25% of teenagers primp before making a video call
In the not so distant past, video phones were merely a cool, fictional gadget you might see on an episode of The Jetsons or Star Trek. Today, however, making a video call is as simple as selecting Facebook Messenger, FaceTime, Skype, Google Duo, or one of the many other apps that facilitate a virtual face-to-face.
Teens in particular are embracing the video call craze, utilizing new programs like Houseparty which allow large groups of people to video chat at the same time. In fact, nearly one in five teens, those aged 13 – 17, would prefer to video chat with friends than hang out with them in person (19%).
This is particularly interesting considering video chatting is not necessarily the less demanding alternative to physically meeting up with someone—there is still often preparation involved for teenagers before getting in front of the screen. One in four teens, 25%, primp before they place a video call to friends or family members. Specifically, over a third of females (34%) do things like brush their hair or put on makeup prior to starting their chat. Males, on the other hand, are half as likely to groom before beginning a video call (14%).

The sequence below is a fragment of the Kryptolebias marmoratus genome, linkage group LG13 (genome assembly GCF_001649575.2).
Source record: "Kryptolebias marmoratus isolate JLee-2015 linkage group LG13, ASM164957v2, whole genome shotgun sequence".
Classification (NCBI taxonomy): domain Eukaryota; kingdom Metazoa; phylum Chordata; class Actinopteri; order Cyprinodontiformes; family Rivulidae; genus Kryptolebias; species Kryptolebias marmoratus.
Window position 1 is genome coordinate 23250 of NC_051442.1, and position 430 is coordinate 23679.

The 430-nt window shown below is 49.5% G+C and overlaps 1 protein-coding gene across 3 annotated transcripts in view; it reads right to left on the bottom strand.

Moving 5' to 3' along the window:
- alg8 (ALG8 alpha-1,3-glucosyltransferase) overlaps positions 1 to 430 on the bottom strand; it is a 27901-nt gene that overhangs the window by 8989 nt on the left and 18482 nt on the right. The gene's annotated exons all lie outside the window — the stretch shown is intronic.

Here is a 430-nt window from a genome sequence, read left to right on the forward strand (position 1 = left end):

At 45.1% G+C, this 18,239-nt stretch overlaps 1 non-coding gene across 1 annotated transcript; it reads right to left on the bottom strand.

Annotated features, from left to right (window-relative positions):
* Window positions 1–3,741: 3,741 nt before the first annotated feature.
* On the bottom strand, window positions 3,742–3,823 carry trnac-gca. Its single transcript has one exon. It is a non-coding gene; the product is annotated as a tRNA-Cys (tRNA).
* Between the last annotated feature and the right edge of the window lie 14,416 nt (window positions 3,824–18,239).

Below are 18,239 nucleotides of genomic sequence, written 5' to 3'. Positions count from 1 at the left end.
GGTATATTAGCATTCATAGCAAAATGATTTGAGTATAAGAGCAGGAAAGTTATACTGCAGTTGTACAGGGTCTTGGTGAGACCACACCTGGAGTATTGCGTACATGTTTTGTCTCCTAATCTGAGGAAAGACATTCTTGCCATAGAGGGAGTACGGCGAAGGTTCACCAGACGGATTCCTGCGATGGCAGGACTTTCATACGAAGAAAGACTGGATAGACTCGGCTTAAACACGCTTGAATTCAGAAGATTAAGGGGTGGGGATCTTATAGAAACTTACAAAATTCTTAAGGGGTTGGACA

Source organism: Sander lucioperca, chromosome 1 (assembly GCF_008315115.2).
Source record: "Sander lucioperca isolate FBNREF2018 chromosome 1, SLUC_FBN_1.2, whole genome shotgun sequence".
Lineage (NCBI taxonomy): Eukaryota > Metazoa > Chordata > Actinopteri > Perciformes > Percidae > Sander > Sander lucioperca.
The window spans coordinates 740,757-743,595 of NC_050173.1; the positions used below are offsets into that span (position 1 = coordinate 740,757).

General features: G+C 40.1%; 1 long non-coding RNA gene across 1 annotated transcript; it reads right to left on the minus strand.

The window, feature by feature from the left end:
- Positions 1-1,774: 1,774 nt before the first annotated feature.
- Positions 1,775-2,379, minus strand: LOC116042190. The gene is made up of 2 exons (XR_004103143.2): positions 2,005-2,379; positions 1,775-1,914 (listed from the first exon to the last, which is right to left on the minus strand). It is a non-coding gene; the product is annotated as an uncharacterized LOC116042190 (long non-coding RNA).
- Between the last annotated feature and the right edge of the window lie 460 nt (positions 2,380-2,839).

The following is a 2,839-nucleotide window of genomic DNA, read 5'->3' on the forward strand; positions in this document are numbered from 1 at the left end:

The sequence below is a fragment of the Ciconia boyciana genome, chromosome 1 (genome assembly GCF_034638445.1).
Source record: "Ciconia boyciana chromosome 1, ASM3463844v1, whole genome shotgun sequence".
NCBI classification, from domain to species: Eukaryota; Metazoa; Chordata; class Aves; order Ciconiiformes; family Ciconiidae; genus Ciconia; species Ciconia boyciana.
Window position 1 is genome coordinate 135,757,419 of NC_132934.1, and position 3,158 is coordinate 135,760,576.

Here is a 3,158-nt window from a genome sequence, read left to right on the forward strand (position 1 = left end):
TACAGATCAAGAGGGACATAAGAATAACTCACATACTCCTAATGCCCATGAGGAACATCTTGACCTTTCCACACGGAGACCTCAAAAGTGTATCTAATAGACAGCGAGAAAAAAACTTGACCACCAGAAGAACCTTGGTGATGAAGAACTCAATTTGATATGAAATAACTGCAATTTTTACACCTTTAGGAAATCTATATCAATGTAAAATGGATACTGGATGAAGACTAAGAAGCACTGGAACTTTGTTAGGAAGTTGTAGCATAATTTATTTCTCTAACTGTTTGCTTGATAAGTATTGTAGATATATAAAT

Even with new technologies like video chat, texting doesn’t seem to be going out of style. Data suggests that, in many cases, texting takes precedent over things like getting a good night’s sleep or paying attention in class. In fact, the majority of teenagers, 62%, have texted their friends when they should have been asleep. Over a third of teens have texted while in class (46%), while eating dinner with their family (39%), or while in the library (34%). Around one in ten teens have sent a text to a friend during a religious service.